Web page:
Popular chat and streaming app Discord is making every single one of its users change their names, and you could be forgiven for wondering why make such a disruptive move at all. But the platform’s founders say it’s more necessary than you might think.
Ordinarily, Discord users are identified by a name and random number separated by a hash sign – like MinaHarker#1897. Originally, explains co-founder Stanislav Vishnevskiy, it would have just been MinaHarker, since they didn’t require unique names (you were just joining a friend’s channel), but later when they needed to differentiate users with identical names, they added the “discriminator” four digit number.
As Discord has grown, this same system has stayed in place, but it wasn’t ideal for sharing outside of Discord. Meet someone in real life and you can say, “I’m @BigDraculaEnergy on Instagram” or whatever. But few people remembered their 4-digit number or indeed the capitalization of their name on Discord, which actually matters.
“Well, figure it out,” you say, but the trouble is lots of people didn’t: “Almost half of all friend requests fail to connect the user with the person they wanted to match with, mostly because users enter an incorrect or invalid username due to a combination of missing discriminator and incorrect casing,” Vishnevskiy writes, and other problems were common as well. That kind of friction and frustration is bad news for a growing community trying to reach new audiences.
So after long debate the team decided to take an approach that will be familiar to users of social networks: a unique username, plus a freely assignable display name that can be changed at any time.
The problem is simply this: despite already having a name, everyone will now need to pick a new one, which might or might not be similar to the old one.
If our friend MinaHarker#1897 wants to snag her name, she may find that others have already done so, and though she used to be known just by her name, she now has to change something, perhaps adding periods, underscores, or numbers (the only other permitted characters). It’s definitely arguable that m1na_h4rk3r is more difficult to say or search for than MinaHarker#1897. And with hundreds of millions of users who previously had whatever name they wanted, you can be sure that kind of conflict will be fairly common.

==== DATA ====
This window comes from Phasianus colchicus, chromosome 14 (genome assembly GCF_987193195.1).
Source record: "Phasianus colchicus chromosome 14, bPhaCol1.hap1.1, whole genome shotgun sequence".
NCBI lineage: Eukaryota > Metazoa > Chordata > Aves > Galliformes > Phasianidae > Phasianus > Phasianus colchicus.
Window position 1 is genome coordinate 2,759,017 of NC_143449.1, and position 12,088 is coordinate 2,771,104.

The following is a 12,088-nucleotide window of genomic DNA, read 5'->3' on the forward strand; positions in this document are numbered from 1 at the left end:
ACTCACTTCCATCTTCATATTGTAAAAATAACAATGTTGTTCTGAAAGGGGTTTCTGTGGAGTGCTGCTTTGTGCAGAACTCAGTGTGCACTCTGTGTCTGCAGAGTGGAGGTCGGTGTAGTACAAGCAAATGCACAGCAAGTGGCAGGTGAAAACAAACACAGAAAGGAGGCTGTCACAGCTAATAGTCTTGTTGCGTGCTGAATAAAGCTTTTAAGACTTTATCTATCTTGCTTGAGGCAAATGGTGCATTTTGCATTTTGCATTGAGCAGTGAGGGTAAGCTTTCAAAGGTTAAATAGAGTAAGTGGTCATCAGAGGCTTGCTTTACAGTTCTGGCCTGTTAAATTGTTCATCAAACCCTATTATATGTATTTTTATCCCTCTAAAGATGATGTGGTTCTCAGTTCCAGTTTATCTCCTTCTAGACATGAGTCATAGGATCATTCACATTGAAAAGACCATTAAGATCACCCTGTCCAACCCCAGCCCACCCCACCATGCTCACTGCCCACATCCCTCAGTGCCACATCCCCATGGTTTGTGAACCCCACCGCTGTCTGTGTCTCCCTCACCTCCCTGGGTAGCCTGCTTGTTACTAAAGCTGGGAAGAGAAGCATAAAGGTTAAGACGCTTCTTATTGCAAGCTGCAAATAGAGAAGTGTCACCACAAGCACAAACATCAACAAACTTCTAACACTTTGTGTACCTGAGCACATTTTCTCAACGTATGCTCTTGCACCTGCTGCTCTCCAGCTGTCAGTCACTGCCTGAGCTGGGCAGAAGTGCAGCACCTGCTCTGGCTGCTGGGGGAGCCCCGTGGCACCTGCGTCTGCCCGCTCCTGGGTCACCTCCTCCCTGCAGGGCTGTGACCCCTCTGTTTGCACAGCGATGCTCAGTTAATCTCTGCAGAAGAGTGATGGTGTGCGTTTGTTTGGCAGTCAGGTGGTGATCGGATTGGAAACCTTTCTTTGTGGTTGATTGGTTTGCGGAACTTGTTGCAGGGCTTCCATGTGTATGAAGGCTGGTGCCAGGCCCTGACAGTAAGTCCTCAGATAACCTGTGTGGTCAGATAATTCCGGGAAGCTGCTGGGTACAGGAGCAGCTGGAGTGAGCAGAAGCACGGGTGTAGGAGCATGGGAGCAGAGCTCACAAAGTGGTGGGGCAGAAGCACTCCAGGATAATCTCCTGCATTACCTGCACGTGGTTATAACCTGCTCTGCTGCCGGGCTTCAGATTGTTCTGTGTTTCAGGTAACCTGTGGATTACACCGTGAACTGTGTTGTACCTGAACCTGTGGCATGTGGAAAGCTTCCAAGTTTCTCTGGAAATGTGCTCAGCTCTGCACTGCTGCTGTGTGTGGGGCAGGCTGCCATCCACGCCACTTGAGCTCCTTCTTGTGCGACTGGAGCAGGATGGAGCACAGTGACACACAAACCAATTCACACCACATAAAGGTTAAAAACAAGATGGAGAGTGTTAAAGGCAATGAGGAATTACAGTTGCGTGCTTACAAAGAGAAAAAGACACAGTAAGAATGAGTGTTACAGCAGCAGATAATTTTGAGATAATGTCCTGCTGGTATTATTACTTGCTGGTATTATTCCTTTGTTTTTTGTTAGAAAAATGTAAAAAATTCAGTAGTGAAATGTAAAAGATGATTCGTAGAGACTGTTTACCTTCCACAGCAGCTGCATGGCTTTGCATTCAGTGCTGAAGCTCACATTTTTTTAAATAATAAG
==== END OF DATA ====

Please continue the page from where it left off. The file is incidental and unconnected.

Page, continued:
Users are understandably upset over the change. It may well be that friend searches were awkward and often unsuccessful. But that’s a temporary inconvenience – you ask your friend again or check around and find the correct name. What about this couldn’t have been fixed by a smarter search function to help differentiate between Jonathan#6733, Jonathan#7633, and Jonathan#3367?
In solving some problems, it also introduces others — which will also be familiar to social media users. For instance, how will Discord ensure that notable online personalities aren’t targeted by impersonators? Every platform is in constant battle with impersonators, and one can hardly expect the average user to know whether @ninja or @ninja_ is the one they want. (And after all, why shouldn’t an actual ninja take one of those names?)
Others have pointed out that Discord channels have been great for automatic functions (like Midjourney’s image generation, an enormous community there) and friendly bots, which might be broken or require serious rework to operate under the new conditions. Having a single universal nickname may not be everyone’s cup of tea, either. Do I want to be known by the same nick on my K-drama channel as on my racing sim channel?
The company hopes to avoid acrimony with a slow rollout and prioritizing usernames for people who have been on the platform the longest. But those users are likely to be the most ticked off, since they joined when Discord was a relatively no-frills chat app for gamers and other communities — this constant creep towards being a full-blown social network may eventually push them to explore alternatives.